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By Nick Wakeman

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Nick Wakeman

Symantec to split; who's next?

Symantec has joined the growing list of tech companies splitting into two new entities.

We’ve seen services companies undergo splits and spinoffs, most notably Science Applications International Corp. We’ve also seen spin-offs: L-3 and Engility, ITT-Exelis and then Exelis and Vectrus.

And there have been multiple services companies that have divested businesses, though not to the scale of being considered a split or spinoff. Nearly all the major defense-aerospace companies have shed units, either to address organizational conflict-of-interest concerns or portfolio shaping.

The most recent example was General Dynamics selling a small sensor business.

Symantec’s move is more closely aligned to Hewlett-Packard’s decision earlier this week to separate its PC, printer and personal devices business from its enterprise networking, server, IT services and software business.

The thinking is that each new business will be better focused on growth opportunities and make smarter choices around resources. It also creates a clearer picture for investors on what the company is. Theoretically, the more valuable portion of the business can shine and not be dragged down or mixed up with the other portion that perhaps is seen as a less exciting growth opportunity.

Symantec is breaking into one business that will be focused on security, where it holds the dominant position in the market, and another business focused on information management, where they are one of the market leaders.

As separate businesses, each will be able to make decisions on where to invest, how to go to market, what kind of partnerships to form, and other decisions that better address the particular needs of their markets.

Five or 10 years ago, the fashionable strategy was to pull these different businesses together. Scale was the key. Growth was easier to come by.

Today, it is a different market. Things are tighter. The cloud, mobile computing and cybersecurity concerns have increased complexity. The emphasis now is on flexibility and finding and accelerating growth.

The trend of splits, spinoffs and divestitures is expected to continue. So, who are the most likely candidates?

Microsoft is the first to come to mind. They do many, many things. They are in our desktops, in our servers, and in our gaming consoles. They are a cloud provider. They have their Office universe of products. And don’t forget the device side of their business. I’m not the first to speculate whether the parts would outperform the whole.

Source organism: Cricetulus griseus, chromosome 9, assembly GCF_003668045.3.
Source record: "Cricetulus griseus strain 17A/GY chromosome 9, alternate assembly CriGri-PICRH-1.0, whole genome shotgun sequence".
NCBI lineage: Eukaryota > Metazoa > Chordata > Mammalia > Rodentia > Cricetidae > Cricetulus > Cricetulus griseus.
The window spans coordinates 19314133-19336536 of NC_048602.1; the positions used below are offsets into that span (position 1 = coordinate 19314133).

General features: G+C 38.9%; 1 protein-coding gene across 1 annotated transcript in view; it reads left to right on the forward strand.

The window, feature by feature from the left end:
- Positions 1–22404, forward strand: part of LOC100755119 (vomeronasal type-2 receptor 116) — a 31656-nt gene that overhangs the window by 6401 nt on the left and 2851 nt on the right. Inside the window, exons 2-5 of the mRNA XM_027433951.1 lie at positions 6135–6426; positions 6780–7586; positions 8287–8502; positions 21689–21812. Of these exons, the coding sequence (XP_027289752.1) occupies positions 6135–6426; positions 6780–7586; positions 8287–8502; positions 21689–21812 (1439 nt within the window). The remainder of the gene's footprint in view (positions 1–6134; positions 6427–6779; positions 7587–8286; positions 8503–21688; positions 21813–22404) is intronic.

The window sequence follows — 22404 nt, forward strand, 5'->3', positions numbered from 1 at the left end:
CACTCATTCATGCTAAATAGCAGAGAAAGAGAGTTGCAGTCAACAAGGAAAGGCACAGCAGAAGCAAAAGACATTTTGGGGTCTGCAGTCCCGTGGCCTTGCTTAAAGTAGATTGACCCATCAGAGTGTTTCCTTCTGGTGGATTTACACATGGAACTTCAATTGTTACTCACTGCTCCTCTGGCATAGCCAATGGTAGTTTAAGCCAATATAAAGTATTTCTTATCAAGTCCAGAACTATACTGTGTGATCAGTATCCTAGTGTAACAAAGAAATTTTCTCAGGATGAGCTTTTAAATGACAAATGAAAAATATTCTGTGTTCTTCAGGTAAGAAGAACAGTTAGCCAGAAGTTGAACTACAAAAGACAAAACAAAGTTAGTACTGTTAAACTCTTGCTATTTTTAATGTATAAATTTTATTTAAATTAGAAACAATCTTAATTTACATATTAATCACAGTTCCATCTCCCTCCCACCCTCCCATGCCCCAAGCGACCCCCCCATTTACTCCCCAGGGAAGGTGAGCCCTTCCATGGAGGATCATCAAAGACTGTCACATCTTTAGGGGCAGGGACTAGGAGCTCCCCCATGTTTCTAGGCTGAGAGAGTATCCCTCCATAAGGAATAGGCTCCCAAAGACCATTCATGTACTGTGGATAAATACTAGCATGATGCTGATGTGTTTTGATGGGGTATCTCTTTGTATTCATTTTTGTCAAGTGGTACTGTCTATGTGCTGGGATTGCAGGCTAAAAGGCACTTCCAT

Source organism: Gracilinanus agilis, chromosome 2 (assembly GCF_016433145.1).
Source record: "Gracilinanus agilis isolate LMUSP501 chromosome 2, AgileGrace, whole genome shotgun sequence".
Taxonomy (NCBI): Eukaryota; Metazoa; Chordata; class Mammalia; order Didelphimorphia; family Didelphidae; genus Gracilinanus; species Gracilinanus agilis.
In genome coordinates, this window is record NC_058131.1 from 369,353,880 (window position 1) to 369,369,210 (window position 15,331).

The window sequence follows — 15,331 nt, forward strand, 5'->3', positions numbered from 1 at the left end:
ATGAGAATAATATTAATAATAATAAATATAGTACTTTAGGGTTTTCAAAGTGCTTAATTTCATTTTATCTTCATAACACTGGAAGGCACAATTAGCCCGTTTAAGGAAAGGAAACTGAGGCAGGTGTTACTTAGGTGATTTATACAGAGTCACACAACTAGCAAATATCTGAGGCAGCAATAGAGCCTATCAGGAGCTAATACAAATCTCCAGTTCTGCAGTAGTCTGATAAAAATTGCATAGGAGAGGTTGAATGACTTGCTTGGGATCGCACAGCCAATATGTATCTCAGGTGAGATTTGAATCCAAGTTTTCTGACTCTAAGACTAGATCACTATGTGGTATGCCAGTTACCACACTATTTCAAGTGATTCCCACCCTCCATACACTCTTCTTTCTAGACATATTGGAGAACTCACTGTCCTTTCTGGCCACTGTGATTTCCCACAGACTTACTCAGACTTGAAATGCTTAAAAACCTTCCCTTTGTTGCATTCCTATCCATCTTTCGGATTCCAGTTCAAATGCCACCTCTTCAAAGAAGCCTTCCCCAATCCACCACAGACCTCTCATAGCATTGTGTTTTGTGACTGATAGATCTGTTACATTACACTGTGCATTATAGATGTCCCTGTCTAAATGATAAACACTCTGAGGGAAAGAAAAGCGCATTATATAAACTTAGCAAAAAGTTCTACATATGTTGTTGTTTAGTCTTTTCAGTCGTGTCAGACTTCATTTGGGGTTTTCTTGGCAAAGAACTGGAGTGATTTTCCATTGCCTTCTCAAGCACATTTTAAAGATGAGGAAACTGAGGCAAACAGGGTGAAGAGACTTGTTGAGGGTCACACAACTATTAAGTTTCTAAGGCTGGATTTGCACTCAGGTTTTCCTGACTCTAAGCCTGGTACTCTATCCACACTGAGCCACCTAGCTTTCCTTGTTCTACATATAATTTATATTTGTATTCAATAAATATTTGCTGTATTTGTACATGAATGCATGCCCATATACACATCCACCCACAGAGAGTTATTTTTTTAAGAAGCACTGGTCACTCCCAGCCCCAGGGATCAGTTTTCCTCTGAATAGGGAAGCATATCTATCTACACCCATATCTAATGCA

I also wonder if HP is finished. Once their split is competed by the end of 2015, will they look to shed services? Other than IBM, no one has really cracked the code on having a substantial technology business and a top flight services business. HP’s services business will account for 39 percent of the Hewlett-Packard Enterprise business. Perhaps that will give it more clout internally when there are battles over resources and policies and procedures.

Computer Sciences Corp. has divested several businesses as part of Mike Lawrie’s turnaround plan, but the rumor that doesn’t seem to die is that they will sell their government business. Bloomberg has reported that CSC is talking to bankers about a buyout of the entire company. Perhaps we could see a split as part of a sale to two buyers, one getting the commercial business and another getting the federal business.

But CSC has gone through multiple rounds of acquisition rumors, [Remember when Computer Associates was going to buy them?], and they’ve remained independent and intact.

I expect we’ll continue to see the defense-aerospace companies continue to hone their business mix, but they’ll also be more aggressive buyers as they look to make acquisitions that will build out capabilities in critical growth areas such as cyber, energy, health IT and internationally.

These are interesting times.

Both the government market and the overall technology and services markets are going through a fundamental shift. Some call it a convergence as technology and services, communications and IT all blend together in new delivery models.

Over the next two years, we’ll continue to see a lot of changes as companies adjust and reposition for a market that puts a premium on flexibility, efficiency and innovation.

Posted by Nick Wakeman on Oct 10, 2014 at 12:54 PM


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